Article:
During 2019, the world witnessed faltering unprepared economic growth in the face of trade tension, the growth of the digital sector and climate change, challenges that threaten the continued blowing of headwinds in 2020, which threatens to fuel protest and demand movements.

According to "French", the Organization for Economic Cooperation and Development expects that global growth in the coming year will not exceed 2.9 percent, as in 2019, the lowest level recorded since the financial crisis in 2009.

Laurence Boone, head of the Department of Economics in the organization, said that "We are at an alarming stage," The International Monetary Fund, was more optimistic, as predicted in his recent "Global Economic Prospects" growth of 3.4 percent in 2020, though the Jetta Juppinat responsible economy the financial institution has warned that the recovery "remains fragile."

The diplomatic consensus that free trade fell with the arrival of US President Donald Trump to the White House, as he entered into a commercial as well as technological confrontation with China, which negatively affects global growth.

And "Brexit" will be, as expected, an additional test of the pluralistic approach, and the generous policies adopted by the central banks after the crisis led to the generalization of the phenomenon of "negative" interest rates in some countries, which limits the cost-effectiveness of banks and increased the size of private debt.

However, American financial expert Steve Eisman was conclusive, as he stressed that "there will be no generalized crisis."

The investor, who is famous for predicting the collapse of the American financial system a decade ago, believes that the economy may continue to record slow growth or enter "a typical contraction with an economic slowdown and a number of individuals losing money, and this amount will be painful enough."

Ludovic Sopran, chief economist at the insurance giant Allianz, predicted a "cleanser for global growth" and said that "the generalized shock will not happen in the financial sector, but rather from outside it, such as a major shock resulting from the imposition of regulations on personal data or linked to the climate."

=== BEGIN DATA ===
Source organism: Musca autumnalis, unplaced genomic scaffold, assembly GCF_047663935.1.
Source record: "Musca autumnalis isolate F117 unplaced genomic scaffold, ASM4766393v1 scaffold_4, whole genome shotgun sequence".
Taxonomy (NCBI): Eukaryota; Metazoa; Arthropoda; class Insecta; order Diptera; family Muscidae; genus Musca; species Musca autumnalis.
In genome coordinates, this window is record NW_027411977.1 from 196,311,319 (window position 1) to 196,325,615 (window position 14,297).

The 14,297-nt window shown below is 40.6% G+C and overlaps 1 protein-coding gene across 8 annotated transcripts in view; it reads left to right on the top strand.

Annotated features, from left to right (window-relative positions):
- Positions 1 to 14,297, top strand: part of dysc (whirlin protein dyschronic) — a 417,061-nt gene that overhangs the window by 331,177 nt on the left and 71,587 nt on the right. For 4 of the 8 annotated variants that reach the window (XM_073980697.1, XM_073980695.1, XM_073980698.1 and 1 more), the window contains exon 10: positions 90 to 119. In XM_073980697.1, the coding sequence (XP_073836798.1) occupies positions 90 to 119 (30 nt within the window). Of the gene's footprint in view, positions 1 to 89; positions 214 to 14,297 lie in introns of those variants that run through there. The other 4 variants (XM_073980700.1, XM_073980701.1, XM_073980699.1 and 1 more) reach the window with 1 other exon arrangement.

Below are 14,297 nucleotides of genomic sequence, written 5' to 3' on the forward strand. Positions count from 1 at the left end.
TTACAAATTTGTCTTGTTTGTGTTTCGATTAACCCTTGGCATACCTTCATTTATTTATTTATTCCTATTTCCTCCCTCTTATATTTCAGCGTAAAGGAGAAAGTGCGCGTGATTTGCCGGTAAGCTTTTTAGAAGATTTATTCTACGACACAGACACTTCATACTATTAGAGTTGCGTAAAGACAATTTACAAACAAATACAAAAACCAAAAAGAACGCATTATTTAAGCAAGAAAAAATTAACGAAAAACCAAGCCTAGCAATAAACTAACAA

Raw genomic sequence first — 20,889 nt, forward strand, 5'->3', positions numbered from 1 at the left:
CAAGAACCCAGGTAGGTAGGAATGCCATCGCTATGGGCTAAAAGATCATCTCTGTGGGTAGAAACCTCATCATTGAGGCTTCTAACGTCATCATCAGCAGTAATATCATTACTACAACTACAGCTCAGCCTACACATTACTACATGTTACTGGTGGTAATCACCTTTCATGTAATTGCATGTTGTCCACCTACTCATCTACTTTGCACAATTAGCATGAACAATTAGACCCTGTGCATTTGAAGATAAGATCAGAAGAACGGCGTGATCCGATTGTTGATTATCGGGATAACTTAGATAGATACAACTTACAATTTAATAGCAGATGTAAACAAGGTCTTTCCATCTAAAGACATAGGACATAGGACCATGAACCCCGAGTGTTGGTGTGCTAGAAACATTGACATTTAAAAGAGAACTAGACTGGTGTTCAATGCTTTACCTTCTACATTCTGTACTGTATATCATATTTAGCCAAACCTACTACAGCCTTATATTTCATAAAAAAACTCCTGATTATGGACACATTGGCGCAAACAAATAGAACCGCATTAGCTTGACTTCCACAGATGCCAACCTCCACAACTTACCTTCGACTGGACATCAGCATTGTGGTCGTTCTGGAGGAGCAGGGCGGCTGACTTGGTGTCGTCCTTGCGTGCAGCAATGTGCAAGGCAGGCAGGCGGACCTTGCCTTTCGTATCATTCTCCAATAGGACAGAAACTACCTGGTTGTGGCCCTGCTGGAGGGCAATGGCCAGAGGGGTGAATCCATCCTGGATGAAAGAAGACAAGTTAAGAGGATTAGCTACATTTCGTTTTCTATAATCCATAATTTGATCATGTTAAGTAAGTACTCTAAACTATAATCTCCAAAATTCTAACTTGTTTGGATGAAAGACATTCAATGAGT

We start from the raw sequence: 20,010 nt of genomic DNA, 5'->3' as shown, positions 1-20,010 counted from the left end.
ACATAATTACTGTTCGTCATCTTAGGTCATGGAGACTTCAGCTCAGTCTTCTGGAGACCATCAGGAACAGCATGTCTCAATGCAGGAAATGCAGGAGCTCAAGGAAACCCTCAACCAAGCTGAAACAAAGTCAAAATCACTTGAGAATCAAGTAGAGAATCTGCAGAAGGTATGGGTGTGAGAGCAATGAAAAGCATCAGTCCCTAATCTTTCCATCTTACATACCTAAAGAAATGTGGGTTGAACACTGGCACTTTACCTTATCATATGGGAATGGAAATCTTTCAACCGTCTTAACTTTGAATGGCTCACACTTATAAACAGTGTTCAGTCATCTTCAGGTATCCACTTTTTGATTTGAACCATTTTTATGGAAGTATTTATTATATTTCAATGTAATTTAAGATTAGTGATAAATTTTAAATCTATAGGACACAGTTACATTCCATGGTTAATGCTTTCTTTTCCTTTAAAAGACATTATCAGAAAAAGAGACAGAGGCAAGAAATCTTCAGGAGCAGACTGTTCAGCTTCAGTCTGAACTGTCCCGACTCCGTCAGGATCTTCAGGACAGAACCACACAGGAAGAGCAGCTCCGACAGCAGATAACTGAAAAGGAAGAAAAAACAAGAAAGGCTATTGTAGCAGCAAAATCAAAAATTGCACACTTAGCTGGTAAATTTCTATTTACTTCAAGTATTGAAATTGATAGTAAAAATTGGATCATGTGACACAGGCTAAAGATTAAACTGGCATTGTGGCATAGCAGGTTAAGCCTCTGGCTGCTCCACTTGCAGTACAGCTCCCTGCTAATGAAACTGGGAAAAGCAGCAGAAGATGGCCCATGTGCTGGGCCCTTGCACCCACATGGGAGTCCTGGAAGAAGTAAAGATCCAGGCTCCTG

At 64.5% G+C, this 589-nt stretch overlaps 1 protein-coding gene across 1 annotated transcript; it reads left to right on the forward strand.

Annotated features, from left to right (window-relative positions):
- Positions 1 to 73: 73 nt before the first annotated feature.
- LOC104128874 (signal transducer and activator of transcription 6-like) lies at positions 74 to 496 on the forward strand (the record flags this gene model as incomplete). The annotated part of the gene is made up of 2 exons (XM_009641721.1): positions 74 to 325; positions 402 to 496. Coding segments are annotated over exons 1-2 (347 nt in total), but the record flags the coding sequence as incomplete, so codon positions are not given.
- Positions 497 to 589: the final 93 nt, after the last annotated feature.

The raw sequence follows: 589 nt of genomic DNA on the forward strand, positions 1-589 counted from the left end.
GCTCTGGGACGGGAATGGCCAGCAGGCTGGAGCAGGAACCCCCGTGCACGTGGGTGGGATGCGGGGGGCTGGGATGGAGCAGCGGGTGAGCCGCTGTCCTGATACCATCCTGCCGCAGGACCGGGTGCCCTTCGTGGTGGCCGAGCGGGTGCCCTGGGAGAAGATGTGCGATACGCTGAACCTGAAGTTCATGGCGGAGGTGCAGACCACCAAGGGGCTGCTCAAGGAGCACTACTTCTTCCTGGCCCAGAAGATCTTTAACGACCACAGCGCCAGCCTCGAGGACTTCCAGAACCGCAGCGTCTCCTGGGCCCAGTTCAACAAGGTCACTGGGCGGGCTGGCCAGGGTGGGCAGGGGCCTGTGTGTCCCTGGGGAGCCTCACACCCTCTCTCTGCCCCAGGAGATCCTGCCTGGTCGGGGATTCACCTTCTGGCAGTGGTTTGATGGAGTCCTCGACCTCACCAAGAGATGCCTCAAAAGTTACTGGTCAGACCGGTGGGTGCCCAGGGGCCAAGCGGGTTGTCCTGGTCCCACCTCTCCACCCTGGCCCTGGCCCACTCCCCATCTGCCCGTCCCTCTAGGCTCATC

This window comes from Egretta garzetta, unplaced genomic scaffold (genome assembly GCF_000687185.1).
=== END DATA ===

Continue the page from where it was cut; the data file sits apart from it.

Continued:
This "shock" may come with the election of a democratic president who applies a more stringent tax policy with great wealth and directly attacks the large size of the major Internet companies and tightens green and climate-friendly organizations.

Income sharing, digitization, and climate pose three challenges that will dominate the global economy beyond 2020.

Ingo Kobler, a representative of the staff of the German "Mali" processing company cars said that: "We are not afraid on how to overcome periodic crisis, we know what we must do," at the time of the company to cancel jobs, especially because of the decline in diesel consumption.

He believed that "the biggest issue is the transformation, digitization, and mobility with electric power. We fear losing many jobs" in the face of the influx of Chinese car batteries.

And if prosperous Germany has so far feared for the future, other countries are experiencing waves of social anger, such as Lebanon, Chile, and Colombia, as well as France with the movement of "yellow vests".

In a world registered with weak economic growth, and last year there were 26 billionaires who together owned money equal to that of the poorest half of the planet, and the issue of wealth distribution will be raised with more urgency, including in developing countries.

"Even when people seem to enjoy basic material prosperity, they may experience the same level of misery and distress as the poorest," warned Esther Duflo, development expert, shortly after the announcement of her winning the 2018 Nobel Prize in Economics

Source: Asharqia Chamber

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